Sit comfortably in a chair with your foot in front of you and place your heel on the floor. Slowly bring the front of your foot towards you, keeping your heel on the floor. Stop if you encounter any sharp pain. Hold for a few seconds and then return to the starting position. Next, move the front of your foot forward, pointing your toes toward the floor. Again, stop the movement if you encounter any strong pain. Hold this position for a few seconds and then return back to the starting position. Aim for around three sets of 10 reps.
Begin this exercise by sitting in a chair on a smooth floor with a towel spread out in front of you. Place both feet on the towel and use your toes to gather the towel towards you. Once you completely gather the towel then spread it out and start over. Aim for 60 seconds and gradually work your way up to 5 minutes. For an added challenge you can place a weight at the end of the towel.
Phase 2: Sub-Acute Recovery of a Calf Strain
Resisted Ankle Dorsiflexion
Sit on a mat with your leg stretched out in front of you and your arms slightly behind you for stability. Tie a resistance band to a stable object in front of you and make a loop at the end of the band. Place the loop over the front of your foot and bring your toes toward your knee in order to bring tension to the band. Release the tension slowly and continue to bring your foot back and forth. Aim for three sets of 10 repetitions.
Resisted Ankle Inversion and Eversion
Sit in a chair and tie a resistance band around a table leg. Then loop the resistance band around your foot. Next, move the front of your foot away from the table, pivoting on your heel. After you have completed 10 reps then move your foot to the other side of the table leg and loop the band around your foot again. Move the front of your foot away from the table by pivoting on your heel. This exercise helps to target the inner and outer muscles of the calf.
Double Leg Calf Raises
Stand on a flat surface with your feet shoulder-width apart, pointing your toes forward. You may want to have a chair or table in front of you for stability. Next, raise yourself up onto your toes and hold this position for two to three seconds and then slowly return back to the starting position. Perform three sets of 10 reps.
Phase 3: Long Term Ankle Strengthening
Eccentric Calf Raises
Stand on a stool with the front half of both feet on the stool. Then raise up onto your toes and lift the foot of your non-injured leg off of the stool as you lower yourself down on your recovering leg. As you lower yourself, allow your heel to go slightly below horizontal. Aim to perform three sets of 15 reps for four times per day.
Single leg Balance
Stand on one leg with your back and head upright, maintaining a neutral spine position. Stretch the non-balancing leg in front of you and then return and stretch to the side. Bring the leg back towards you and then stretch the leg out behind you. Ensure that you keep your hips level and then return to the starting position.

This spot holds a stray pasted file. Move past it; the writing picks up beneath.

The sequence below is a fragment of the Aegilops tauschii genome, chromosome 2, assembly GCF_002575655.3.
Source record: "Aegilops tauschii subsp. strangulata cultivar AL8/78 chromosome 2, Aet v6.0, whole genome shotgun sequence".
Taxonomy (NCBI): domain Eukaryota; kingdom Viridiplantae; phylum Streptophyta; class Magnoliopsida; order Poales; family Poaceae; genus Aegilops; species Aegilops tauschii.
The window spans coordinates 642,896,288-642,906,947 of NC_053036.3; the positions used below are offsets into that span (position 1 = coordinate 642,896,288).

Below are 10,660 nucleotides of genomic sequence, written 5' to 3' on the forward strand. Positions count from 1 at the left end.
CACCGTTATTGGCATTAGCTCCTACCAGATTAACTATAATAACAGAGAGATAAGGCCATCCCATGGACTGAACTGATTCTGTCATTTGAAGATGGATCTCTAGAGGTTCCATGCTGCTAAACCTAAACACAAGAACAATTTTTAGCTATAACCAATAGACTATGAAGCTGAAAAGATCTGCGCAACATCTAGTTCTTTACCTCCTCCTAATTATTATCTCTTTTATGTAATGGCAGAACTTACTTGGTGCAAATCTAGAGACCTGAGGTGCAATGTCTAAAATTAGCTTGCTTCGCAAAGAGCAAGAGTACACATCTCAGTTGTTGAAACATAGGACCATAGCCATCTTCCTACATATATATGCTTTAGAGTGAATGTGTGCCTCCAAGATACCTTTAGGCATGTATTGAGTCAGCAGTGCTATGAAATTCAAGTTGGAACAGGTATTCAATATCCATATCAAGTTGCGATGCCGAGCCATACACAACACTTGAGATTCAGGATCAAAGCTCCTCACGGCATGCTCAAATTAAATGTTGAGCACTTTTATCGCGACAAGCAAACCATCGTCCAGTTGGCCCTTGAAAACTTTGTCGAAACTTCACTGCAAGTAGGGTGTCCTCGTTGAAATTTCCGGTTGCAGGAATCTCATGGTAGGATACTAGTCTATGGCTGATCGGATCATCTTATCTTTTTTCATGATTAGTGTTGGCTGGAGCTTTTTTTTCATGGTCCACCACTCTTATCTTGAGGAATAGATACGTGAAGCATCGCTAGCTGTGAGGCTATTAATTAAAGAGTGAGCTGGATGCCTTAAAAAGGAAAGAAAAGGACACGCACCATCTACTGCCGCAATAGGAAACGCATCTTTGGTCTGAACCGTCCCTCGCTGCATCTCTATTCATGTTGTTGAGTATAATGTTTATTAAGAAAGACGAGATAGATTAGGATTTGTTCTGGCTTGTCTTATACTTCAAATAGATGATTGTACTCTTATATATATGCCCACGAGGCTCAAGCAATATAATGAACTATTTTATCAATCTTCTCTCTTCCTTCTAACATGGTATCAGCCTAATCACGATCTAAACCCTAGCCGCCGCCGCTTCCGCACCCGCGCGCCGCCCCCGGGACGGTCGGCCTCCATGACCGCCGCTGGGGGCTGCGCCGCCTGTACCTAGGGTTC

In a standing position move one leg out in front of you and place your foot on the ground. Then, stretch the opposite leg slightly behind you. Next, drop your body straight down, keeping your body upright and looking straight ahead. Make sure that as the knee of the back leg drops, it stays behind the heel of the other foot. Shoot for three sets of 10 reps.
Step-Ups on Bosu ball
Place a Bosu ball on the floor with the ball side facing upward. Step forward onto the ball with one foot, then bring the other foot forward and then step back with that same foot and drop down slowly into a lunge. When lunging, make sure that your knee is dropping straight down and that it is directly under your hip. This is what’s known as a backward lunge. Conversely, in order to do a forward lunge, you will need to stand in front of the Bosu ball. Next, bend one leg back and rest the toes on the Bosu ball and place your other foot in front of you. Then drop down into a lunge, making sure that the knee of your front leg does not pass in front of the ankle. If this occurs, move the front foot forward slightly.
Squats on Bosu
Begin these squats by standing up straight on a Bosu ball with your feet shoulder-width apart. Then come down into a squat position, similar to the movement of sitting in a chair. Be sure to maintain good posture with your upper body and avoid leaning too far forward. You should be looking directly ahead. Add dumbbells for an added workout.
A calf tear can be a difficult injury to overcome. The time of recovery can range from a few weeks to a couple of months and there could be many challenges along the way. However, if you follow the advice outlined above your recovery will be greatly enhanced and you can be back to your favorite activities in no time!
- Bryan Dixon J. (2009). Gastrocnemius vs. soleus strain: how to differentiate and deal with calf muscle injuries. Current reviews in musculoskeletal medicine, 2(2), 74–77. https://doi.org/10.1007/s12178-009-9045-8
- Fields, Karl & Rigby, Michael. (2016). Muscular Calf Injuries in Runners. Current Sports Medicine Reports, 15, 320-324. https://doi.org/10.1249/JSR.0000000000000292
- Pakzad, Hossein MD. “Calf Muscle Tear.” Foot Education. Last edited October 2018. https://footeducation.com/calf-muscle-tear-gastrocnemius-tear/
- Petruska, Alex. Calf Strain. Boston Sports Medicine & Research Institute. http://www.bostonsportsmedicine.com/pdf/protocols/calf_strain.pdf